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HBO’s documentary programming has always been strong, but it’s rarely been as culturally relevant as it is right now. After The Jinx and Going Clear—and with Kurt Cobain: Montage Of Heck waiting in the wings—HBO’s docs are suddenly the subject of think pieces, follow-up stories, and Saturday Night Live sketches. There’s been a rare confluence on HBO lately of accomplished filmmakers doing artful and accessible work, tackling attention-grabbing subjects.


Tales Of The Grim Sleeper isn’t likely to generate any memes, but it may be the best of HBO’s recent slate. It has just as impressive a pedigree, too. British director Nick Broomfield has been making non-fiction features for more than 40 years, launching his career in the cinema verité era and then helping to define the style of first-person, investigative cine-journalism that Michael Moore and Morgan Spurlock practice. Broomfield has turned his fascination with scandal and celebrity into some of the best-known documentaries of the 1990s and early 2000s: Aileen Wuornos: The Selling Of A Serial Killer, Heidi Fleiss: Hollywood Madam, Kurt & Courtney, and Biggie And Tupac.

The knock against Broomfield in the past—and it’s a fair one—is that his method of casting himself as a quizzical naïf in his films can come off as both disingenuous and self-serving. He pretends to know less than he does, then presents information to the viewer not as an authority, but as a guy who just happened on something quirky or damning. By making himself the central figure in his work, Broomfield gives himself an out, allowing the excuse that his documentaries are just one man’s limited perspective on criminals and crimes, and not any kind of definitive report.

But where Broomfield’s style can be irritating when he’s tackling big, well-known stories—like the stormy relationship between Courtney Love and Kurt Cobain—it’s exactly the right approach to take to Tales Of The Grim Sleeper. Broomfield arrives in South Central Los Angeles with his son and cinematographer Barney, and starts asking questions about a man named Lonnie Franklin Jr., who stands accused of murdering anywhere from 20 to 100 women over the course of 25 years. The more Broomfield talks to people who knew Franklin and know about the case, the clearer it becomes that it’s these conversations that Tales Of The Grim Sleeper is really about—the tales, not the Sleeper.


The details of Franklin’s case are the stuff of lurid pulp. A seemingly ordinary man with a sweet disposition, Franklin was well-liked by his neighbors and friends, even though some of them knew about what they assumed was his biggest vice: picking up women, supplying them with drugs and alcohol, and taking pornographic pictures. What they didn’t know—and what some still refuse to believe—is that Franklin’s compulsion allegedly didn’t end with photography. A lot of his “dates” later went missing or turned up dead, and because some were hookers and others merely poor and black, the killings never became a serious priority for the LAPD’s homicide squad.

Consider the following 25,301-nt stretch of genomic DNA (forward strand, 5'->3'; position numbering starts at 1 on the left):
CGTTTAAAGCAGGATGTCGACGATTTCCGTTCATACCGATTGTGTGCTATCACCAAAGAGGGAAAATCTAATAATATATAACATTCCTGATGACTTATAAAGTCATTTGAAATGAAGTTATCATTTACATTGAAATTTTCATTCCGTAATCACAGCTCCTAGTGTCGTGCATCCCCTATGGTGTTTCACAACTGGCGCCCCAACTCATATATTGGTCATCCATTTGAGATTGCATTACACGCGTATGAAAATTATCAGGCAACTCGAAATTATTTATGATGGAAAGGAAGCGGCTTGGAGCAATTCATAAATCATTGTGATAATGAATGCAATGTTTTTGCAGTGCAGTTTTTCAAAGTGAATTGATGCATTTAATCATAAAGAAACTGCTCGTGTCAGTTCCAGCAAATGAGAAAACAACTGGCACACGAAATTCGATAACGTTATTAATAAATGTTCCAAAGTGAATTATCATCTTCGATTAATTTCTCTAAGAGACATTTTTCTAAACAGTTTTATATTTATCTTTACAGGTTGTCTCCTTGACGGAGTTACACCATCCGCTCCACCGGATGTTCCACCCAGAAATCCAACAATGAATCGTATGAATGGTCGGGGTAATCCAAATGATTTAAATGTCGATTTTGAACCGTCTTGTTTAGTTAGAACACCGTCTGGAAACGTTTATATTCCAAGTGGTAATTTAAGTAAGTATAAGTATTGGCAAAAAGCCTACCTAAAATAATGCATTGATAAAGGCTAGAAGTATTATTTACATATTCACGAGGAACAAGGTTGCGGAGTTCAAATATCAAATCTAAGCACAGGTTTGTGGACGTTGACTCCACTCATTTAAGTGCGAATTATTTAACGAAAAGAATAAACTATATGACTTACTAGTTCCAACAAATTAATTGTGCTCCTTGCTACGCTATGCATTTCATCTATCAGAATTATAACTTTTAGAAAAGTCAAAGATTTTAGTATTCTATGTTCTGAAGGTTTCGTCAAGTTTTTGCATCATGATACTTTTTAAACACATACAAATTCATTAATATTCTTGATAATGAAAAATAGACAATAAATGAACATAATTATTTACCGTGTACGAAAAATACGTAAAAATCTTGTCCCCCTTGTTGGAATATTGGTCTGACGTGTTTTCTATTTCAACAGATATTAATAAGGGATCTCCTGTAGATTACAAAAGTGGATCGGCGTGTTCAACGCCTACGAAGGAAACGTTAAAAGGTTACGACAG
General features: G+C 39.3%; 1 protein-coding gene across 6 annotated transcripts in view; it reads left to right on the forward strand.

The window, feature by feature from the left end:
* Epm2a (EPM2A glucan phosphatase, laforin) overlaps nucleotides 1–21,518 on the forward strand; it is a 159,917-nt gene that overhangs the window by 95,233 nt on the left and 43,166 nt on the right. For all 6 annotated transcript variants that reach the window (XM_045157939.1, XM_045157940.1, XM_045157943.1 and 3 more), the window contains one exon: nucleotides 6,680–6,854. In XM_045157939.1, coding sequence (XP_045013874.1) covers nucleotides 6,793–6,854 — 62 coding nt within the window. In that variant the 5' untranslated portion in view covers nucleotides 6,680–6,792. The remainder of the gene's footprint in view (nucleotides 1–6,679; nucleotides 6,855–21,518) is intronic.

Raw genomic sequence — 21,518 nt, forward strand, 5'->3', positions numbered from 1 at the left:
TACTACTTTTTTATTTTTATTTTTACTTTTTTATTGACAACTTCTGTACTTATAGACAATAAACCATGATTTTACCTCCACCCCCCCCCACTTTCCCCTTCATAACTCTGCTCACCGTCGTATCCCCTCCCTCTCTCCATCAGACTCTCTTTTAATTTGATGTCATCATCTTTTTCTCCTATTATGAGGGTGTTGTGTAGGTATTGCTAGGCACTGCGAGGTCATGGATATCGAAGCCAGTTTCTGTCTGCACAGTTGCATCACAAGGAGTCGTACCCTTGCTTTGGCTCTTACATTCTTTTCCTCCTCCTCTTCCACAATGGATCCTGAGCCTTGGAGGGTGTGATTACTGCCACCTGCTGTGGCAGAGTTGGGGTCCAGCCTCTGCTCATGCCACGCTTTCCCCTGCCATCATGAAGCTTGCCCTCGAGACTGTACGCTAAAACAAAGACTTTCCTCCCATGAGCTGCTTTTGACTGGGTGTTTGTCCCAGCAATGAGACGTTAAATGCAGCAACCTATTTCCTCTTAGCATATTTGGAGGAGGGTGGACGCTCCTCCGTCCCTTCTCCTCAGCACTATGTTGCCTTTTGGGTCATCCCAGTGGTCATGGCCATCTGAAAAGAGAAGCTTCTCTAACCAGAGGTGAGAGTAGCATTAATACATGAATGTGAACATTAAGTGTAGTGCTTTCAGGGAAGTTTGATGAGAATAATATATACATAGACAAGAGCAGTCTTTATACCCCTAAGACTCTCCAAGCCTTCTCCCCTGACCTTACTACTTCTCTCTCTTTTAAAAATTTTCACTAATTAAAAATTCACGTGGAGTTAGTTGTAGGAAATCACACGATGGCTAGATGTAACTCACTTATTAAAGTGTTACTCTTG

Broomfield’s tabloid tastes come into play early in Tales Of The Grim Sleeper. Given the subject matter of his earlier films, he was never going to be disinterested in a story with lots of sex and murder. But while he’s trying to find out all that he can about some of the women Franklin may have killed—with the help of Pamela, a former prostitute who knows the people and the processes involved with vice in South Central—he’s also asking how so many women could be slain, possibly by the same person, without the cops trying to stop it.

Broomfield likely knows the answer to this, or at least suspects. But similar to the wide-eyed act he pulled in films like Heidi Fleiss, Broomfield in Grim Sleeper pretends to be shocked to learn that crime and punishment in a predominately black neighborhood is handled very differently by the authorities than it might be somewhere else. He turns over long stretches of the movie to the activists who petitioned the police to track down this serial killer before he struck again. And because Broomfield’s playing the outsider, he lets them talk, uninterrupted.


What emerges is a complicated situation, not easily reduced to “the justice system is racist”—although that’s certainly part of it. Tales Of The Grim Sleeper considers how—in a neighborhood where the residents distrust the police and are accustom to looking the other way when something illegal is going on—Franklin may have found it easier to operate. More to the point, in a place where people get shot on street corners all the time, it becomes harder to define terms like “serial killer,” and harder to get the authorities interested in another missing person or another dead body. The result? Women who’ve already had a rough life become disposable.

Here’s where Broomfield’s style proves essential. Whether out of prurience or compassion, he really does want to hear about the world where Franklin lived, from the ones who are still there. There is a recurring shot in Tales Of The Grim Sleeper that seems at first artless, and then poignant: It’s of Broomfield interviewing people from inside of his car, with his son’s camera catching his subjects from below, from window-level. Broomfield lets these interviews run longer than other documentarians might, rather than cutting them down to the few lines that have to do with Franklin. These faces fill the frame, shot from a dynamic angle, as they joke and grumble and describe another day of scraping by. By shutting up and paying attention, Broomfield fades into the background and lets Franklin’s acquaintances take over the movie. In the process, Tales Of The Grim Sleeper subtly, persistently makes the case that to write anybody off because of where they’re from isn’t just an outrage, it’s damned inhumane.